OUTPUTS: In vivo efficacy of trans-cinnamaldehyde in reducing egg-borne transmission of S. Enteritidis. As a follow up to the previous year's experiment, this in vivo study investigated the efficacy of feed supplemented with TC for reducing S. Enteritidis colonization of oviduct and its egg-borne transmission in 40-week-old and 25 week-old white leghorn layers. In two separate experiments, birds were randomly assigned to six treatment groups (n=20, N=120): a negative control (no S. Enteritidis, no TC), a low dose compound control (no S. Enteritidis, 1% TC), high dose compound control (no S. Enteritidis, 1.5% TC), a positive control (inoculated with S. Enteritidis, no TC), a low dose group (inoculated with S. Enteritidis, 1% TC) and a high dose group (inoculated with S. Enteritidis, 1.5% TC). Water and feed were provided ad libitum. On day 0, three birds from each trial were randomly selected and sacrificed to confirm that birds were devoid of any inherent Salmonella. On day 10, birds were inoculated with approximately 10.0 log CFU of a 5-strain mixture of nalidixic acid resistant S. Enteritidis by crop gavage. After 24 hours, three birds from each group were sacrificed and analyzed to ensure colonization of oviduct with the pathogen. Eggs were collected from day 4 after inoculation and the presence of S. Enteritidis on eggshell and in egg yolk was determined separately everyday for 10 weeks. At the end of 10 weeks, 10 birds were sacrificed per group and checked for S. Enteritidis colonization in the oviduct and cecum. PARTICIPANTS: K. Venkitanarayanan, M. Darre, M. I. Khan, I. Upadhyaya, and A. Kollanoor-Johny TARGET AUDIENCES: Poultry scientists, Veterinarians and Extension specialists. PROJECT MODIFICATIONS: Not relevant to this project.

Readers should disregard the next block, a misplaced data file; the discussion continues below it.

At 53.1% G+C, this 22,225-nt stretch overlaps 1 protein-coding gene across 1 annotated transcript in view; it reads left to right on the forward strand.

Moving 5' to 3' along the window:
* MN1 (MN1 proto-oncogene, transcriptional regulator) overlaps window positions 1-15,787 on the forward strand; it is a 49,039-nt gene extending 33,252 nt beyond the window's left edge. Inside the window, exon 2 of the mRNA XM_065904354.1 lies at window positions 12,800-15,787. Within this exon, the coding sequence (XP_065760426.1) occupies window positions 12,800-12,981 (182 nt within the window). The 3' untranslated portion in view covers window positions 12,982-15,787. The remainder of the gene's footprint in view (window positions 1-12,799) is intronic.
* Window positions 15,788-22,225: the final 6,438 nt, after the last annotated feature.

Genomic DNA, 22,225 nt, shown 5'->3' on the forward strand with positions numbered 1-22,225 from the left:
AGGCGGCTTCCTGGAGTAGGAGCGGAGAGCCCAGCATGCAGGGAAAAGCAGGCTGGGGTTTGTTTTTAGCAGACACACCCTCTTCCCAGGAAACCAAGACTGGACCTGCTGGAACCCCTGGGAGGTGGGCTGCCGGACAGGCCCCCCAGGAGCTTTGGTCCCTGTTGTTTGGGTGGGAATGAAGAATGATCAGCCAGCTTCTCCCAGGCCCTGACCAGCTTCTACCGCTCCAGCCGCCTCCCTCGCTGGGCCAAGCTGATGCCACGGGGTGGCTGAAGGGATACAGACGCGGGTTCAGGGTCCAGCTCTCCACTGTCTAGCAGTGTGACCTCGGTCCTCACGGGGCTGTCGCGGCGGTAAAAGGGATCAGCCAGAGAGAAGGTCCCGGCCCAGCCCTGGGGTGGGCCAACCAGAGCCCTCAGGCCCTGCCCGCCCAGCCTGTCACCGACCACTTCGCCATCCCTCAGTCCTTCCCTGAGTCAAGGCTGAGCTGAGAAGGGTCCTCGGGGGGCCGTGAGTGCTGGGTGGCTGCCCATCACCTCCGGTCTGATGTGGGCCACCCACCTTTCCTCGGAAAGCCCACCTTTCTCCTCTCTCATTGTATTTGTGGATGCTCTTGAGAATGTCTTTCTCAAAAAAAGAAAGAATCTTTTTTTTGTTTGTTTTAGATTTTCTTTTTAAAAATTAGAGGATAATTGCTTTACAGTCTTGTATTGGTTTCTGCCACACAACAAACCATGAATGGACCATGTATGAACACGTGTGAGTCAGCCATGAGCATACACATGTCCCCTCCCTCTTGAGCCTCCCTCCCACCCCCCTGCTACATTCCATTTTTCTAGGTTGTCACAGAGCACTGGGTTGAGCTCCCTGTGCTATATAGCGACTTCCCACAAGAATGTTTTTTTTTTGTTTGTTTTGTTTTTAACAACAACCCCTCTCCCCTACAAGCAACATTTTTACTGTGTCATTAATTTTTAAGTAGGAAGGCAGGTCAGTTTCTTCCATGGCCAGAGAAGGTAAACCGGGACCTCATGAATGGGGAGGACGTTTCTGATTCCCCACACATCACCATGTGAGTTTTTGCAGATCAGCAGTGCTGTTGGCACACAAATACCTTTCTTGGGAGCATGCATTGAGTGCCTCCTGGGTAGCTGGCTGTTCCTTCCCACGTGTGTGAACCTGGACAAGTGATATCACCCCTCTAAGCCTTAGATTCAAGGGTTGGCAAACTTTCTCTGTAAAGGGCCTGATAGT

PROGRESS:
2010/09/01 TO 2011/08/31